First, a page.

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TIFF Next Wave Jump Cuts: Q&A w/ Teen Filmmakers

The 2016 TIFF Next Wave Jump Cuts Young Filmmakers Showcase winners were announced last week. Now in its fourteenth year, the high-profile competition screens the top short films made by Ontario students from grades nine to twelve. This year’s showcase featured twenty-three short films from forty young filmmakers. This annual competition engages and supports young emerging filmmakers by helping them present their vision on the big screen.

We spoke to filmmakers Morgana McKenzie and Carol Nguyen.

Morgana McKenzie

Winner of The Gertrude Löwengren Award for Best Fiction Film – EllieAfter years of captivity, Stephen takes drastic measures to escape his violent world and his terrifying captor.

What sparked your interest in becoming a filmmaker? 

When I was just coming out of grade six, I was on summer vacation with my family in Florida. On one of the more lazy days, we watched a movie called Super 8 by J.J. Abrams. Depicted in the film were the teenage characters, who, alongside figuring out the mystery of the main plot, were making their own short film with a Super 8 camera. The idea of someone my age actually making a film was crazy. I wanted to be a part of that. So what followed was me later shooting a small ten-minute zombie flick with my closest friends on a small camcorder in my basement. Nothing sensational, but it was the start of a hobby that would later turn into what I wanted to do with my life.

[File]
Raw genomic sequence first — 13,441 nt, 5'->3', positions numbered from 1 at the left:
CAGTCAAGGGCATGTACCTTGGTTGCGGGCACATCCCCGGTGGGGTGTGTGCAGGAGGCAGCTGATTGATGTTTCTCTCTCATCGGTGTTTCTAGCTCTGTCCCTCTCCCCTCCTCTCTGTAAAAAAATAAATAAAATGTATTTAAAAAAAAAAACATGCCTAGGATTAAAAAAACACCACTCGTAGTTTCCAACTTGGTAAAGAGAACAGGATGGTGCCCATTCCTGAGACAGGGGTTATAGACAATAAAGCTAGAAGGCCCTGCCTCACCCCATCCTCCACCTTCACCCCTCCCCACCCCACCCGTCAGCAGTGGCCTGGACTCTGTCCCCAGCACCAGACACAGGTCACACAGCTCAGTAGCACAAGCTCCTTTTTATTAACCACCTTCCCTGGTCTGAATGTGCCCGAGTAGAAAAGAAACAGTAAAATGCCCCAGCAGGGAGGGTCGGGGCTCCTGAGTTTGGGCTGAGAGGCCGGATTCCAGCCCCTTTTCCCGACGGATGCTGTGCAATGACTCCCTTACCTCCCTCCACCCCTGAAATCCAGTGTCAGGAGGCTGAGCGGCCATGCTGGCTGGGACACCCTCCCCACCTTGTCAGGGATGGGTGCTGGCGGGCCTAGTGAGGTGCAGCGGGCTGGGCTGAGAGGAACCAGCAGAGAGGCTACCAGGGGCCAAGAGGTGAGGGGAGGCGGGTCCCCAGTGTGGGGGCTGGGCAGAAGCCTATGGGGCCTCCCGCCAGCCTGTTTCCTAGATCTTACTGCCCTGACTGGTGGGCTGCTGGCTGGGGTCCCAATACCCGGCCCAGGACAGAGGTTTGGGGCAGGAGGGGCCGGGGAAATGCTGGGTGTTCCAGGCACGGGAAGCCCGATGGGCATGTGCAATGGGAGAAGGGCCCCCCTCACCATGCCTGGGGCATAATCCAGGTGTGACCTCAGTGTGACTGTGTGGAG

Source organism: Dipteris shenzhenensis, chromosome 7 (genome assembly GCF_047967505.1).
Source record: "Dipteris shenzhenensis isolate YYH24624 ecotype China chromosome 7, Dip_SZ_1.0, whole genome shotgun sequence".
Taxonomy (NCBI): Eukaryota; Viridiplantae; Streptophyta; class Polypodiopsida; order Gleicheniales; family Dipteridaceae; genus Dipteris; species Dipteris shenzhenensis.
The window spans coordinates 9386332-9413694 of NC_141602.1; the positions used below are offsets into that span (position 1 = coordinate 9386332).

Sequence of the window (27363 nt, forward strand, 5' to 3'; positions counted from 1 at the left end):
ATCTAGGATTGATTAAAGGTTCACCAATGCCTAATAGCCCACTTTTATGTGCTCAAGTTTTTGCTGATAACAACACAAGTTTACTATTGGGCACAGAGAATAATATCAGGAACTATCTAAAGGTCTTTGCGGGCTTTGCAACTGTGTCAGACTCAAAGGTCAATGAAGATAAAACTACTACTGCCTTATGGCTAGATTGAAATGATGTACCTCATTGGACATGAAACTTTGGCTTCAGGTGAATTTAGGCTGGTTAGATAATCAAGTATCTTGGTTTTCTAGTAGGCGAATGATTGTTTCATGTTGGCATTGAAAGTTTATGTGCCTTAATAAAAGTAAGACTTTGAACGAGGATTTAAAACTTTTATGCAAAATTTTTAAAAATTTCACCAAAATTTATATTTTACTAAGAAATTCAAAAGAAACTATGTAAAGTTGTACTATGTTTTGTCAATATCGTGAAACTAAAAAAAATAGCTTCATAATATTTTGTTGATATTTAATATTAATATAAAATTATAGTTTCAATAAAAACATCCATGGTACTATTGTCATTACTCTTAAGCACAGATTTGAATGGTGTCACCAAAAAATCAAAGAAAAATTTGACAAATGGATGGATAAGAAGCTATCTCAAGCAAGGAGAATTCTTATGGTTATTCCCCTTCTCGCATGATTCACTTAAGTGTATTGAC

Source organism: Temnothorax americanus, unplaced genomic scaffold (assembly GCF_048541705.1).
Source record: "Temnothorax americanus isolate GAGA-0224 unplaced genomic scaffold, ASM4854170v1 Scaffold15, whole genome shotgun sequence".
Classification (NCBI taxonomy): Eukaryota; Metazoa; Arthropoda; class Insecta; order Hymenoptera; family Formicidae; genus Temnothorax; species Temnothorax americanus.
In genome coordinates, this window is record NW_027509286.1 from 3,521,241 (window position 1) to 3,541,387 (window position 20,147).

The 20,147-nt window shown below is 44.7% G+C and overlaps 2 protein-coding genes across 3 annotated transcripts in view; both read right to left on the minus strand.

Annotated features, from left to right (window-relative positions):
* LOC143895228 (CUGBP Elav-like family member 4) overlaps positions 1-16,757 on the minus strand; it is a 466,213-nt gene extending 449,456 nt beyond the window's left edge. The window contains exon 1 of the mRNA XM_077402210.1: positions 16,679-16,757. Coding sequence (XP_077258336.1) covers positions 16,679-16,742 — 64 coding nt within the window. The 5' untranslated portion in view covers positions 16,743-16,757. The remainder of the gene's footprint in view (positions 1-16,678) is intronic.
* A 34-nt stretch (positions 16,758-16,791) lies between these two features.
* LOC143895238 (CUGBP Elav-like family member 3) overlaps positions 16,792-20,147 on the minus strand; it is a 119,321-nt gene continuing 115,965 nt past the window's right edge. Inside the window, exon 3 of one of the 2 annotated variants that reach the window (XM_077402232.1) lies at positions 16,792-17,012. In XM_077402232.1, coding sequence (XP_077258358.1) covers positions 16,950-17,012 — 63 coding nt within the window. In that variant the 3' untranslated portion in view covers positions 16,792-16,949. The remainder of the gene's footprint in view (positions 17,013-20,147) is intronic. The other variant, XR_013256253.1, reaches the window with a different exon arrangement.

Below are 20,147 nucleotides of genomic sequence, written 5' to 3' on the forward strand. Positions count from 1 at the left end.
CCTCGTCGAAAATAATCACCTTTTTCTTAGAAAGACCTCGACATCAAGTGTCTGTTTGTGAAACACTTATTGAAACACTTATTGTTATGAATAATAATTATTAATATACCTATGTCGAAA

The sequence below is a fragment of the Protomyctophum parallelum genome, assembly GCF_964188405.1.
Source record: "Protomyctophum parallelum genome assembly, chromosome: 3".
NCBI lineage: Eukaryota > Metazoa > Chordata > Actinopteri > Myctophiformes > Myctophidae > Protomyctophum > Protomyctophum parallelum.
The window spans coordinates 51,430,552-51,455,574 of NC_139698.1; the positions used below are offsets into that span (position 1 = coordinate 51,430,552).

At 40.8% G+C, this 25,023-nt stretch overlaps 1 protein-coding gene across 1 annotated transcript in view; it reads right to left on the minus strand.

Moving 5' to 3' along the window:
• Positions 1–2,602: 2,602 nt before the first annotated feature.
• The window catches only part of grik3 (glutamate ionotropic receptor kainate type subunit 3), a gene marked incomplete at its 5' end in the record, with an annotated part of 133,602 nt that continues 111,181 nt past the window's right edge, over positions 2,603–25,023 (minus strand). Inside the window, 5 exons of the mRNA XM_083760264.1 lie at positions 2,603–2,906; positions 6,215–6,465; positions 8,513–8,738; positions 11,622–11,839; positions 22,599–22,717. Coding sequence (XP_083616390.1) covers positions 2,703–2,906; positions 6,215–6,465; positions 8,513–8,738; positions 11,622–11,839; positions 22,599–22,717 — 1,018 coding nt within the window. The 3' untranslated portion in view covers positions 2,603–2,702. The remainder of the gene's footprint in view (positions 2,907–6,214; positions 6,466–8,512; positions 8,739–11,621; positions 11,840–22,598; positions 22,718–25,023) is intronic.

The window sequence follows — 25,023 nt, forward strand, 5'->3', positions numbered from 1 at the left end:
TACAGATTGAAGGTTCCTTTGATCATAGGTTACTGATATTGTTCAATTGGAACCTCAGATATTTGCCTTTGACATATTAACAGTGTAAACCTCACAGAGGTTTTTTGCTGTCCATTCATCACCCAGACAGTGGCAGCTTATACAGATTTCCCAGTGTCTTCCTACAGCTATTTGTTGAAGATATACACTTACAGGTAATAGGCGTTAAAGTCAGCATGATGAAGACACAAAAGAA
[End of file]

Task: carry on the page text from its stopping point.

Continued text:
What surprised you about yourself during this process?

Probably my ability to grow. As I mentioned above, I found my interest in film in at the end of grade six, but I’ve done film seriously for only about three years now. Looking at the projects I’ve done then versus what I’ve done with Ellie now, it surprises me to see how I’ve grown. I still have so much to learn and so much to do, but it can be rewarding to see your self-growth.

What was the most challenging aspect of your project? Most gratifying?

The biggest challenge and most gratifying aspect were casting.

All my projects prior to Ellie cast actors that were non-union. I’d reach out to friends in the drama program at my high school and post casting calls to local Facebook actor groups, and I never had any issue finding actors for my films.

This time I went union because no adult male actors responded to my casting calls. It was two months from production and I had no idea how I was going to find actors. This was a huge problem.

In the end, Ottawa casting director Ilona Smyth offered to work with me and find ACTRA union actors. Working with Ilona was a fantastic experience, and working with ACTRA was a big step in my growth as a filmmaker. Learning the ACTRA rules and working within a fixed schedule wasn’t as challenging as I expected and helped me become even more disciplined as a director.

Can you walk us through your process of making the film? 

I wrote it in 2014 expecting to shoot it as a part of my scholarship at Prodigy Camp, a filmmaker camp based in Seattle. That plan sadly fell through, as I was unable to finish shooting Ellie (a six-page script with almost four locations) in the three hours available for filming at camp.

So I sat on it for six months as I made other projects. In April of 2015 I picked it up again and launched myself into pre-production. What followed was around an eleven-month process of planning, casting, shooting, editing, revising, and colour-grading. It was insane. It was my first attempt at a “bigger” production, working with better gear and union actors. Although daunting at the beginning, I came through in the end with a project that I feel very proud of.

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Carol Nguyen